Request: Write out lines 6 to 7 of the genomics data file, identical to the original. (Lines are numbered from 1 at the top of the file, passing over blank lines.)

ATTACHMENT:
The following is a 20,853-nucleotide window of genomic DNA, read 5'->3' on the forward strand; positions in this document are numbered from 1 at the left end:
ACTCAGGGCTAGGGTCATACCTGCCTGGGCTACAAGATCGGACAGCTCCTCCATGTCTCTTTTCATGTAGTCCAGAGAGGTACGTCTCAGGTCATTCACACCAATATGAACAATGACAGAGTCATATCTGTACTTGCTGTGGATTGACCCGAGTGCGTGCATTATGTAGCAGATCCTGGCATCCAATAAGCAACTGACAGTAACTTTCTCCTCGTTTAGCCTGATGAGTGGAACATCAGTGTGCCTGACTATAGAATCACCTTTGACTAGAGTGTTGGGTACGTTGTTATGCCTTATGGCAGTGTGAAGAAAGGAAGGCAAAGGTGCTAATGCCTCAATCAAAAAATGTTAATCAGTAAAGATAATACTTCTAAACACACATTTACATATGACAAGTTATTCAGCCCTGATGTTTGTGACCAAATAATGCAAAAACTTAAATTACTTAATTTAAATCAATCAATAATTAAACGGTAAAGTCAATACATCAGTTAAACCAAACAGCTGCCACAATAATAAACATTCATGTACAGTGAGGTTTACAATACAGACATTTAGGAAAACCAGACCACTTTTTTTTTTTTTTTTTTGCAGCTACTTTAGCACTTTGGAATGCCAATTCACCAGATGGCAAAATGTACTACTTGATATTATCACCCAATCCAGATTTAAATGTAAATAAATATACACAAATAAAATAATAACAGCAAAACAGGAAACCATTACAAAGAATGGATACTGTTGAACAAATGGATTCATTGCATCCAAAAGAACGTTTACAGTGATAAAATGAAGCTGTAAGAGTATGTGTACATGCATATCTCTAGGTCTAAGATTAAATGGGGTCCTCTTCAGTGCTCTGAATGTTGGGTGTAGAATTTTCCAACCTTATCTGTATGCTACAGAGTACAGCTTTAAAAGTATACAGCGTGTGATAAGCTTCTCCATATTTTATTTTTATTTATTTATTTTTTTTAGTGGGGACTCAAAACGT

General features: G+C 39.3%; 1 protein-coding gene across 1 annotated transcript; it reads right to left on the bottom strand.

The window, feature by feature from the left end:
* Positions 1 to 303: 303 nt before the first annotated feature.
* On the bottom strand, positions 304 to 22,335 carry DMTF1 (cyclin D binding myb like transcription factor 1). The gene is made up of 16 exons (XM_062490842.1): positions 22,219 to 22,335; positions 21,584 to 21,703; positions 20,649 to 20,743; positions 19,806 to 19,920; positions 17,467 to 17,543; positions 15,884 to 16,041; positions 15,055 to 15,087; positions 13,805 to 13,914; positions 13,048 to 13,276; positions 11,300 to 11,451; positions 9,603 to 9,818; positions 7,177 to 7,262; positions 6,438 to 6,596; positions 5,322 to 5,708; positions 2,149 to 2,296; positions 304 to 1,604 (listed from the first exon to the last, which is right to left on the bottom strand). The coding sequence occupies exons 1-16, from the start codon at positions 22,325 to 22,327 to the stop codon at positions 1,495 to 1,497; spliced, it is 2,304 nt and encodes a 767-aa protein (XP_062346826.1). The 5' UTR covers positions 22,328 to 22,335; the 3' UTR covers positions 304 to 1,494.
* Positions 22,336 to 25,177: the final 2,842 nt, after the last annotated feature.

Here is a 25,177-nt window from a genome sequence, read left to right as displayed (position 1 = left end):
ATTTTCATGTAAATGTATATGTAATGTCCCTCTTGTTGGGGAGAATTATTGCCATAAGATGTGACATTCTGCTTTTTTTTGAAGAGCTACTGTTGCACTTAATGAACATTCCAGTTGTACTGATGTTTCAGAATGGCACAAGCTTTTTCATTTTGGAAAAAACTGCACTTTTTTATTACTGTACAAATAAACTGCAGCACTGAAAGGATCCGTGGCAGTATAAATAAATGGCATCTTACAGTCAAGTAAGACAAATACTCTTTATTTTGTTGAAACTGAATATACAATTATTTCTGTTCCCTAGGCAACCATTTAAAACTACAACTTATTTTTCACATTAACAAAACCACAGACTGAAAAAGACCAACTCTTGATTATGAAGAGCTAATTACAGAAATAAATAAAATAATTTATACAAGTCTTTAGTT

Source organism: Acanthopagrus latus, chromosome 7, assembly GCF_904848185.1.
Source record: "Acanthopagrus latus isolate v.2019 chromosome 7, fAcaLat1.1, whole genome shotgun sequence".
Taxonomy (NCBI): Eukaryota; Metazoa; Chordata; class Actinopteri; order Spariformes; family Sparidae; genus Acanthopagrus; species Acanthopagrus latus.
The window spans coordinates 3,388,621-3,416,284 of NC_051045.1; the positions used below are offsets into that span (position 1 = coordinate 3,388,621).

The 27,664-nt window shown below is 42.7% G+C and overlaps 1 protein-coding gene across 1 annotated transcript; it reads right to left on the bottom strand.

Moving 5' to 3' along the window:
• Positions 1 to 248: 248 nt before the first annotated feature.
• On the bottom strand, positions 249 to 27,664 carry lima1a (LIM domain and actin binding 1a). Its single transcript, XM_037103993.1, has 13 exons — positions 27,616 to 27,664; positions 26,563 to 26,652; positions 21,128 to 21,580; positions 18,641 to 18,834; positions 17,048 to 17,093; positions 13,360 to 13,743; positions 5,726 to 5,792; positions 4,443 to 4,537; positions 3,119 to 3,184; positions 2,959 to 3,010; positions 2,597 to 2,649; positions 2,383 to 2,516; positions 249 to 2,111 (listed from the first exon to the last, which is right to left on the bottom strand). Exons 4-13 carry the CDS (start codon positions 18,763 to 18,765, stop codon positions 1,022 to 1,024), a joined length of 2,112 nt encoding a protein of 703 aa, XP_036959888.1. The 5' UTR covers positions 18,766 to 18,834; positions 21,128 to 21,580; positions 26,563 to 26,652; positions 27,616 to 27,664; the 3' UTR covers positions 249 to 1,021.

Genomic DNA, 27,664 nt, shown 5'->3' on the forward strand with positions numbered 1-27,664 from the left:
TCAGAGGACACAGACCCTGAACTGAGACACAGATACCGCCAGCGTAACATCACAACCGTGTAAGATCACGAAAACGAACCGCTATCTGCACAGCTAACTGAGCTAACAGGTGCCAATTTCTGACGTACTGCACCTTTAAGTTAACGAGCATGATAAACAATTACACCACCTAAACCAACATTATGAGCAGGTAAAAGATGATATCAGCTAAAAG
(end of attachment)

* On the bottom strand, positions 304 to 22,335 carry DMTF1 (cyclin D binding myb like transcription factor 1). The gene is made up of 16 exons (XM_062490842.1): positions 22,219 to 22,335; positions 21,584 to 21,703; positions 20,649 to 20,743; positions 19,806 to 19,920; positions 17,467 to 17,543; positions 15,884 to 16,041; positions 15,055 to 15,087; positions 13,805 to 13,914; positions 13,048 to 13,276; positions 11,300 to 11,451; positions 9,603 to 9,818; positions 7,177 to 7,262; positions 6,438 to 6,596; positions 5,322 to 5,708; positions 2,149 to 2,296; positions 304 to 1,604 (listed from the first exon to the last, which is right to left on the bottom strand). The coding sequence occupies exons 1-16, from the start codon at positions 22,325 to 22,327 to the stop codon at positions 1,495 to 1,497; spliced, it is 2,304 nt and encodes a 767-aa protein (XP_062346826.1). The 5' UTR covers positions 22,328 to 22,335; the 3' UTR covers positions 304 to 1,494.
* Positions 22,336 to 25,177: the final 2,842 nt, after the last annotated feature.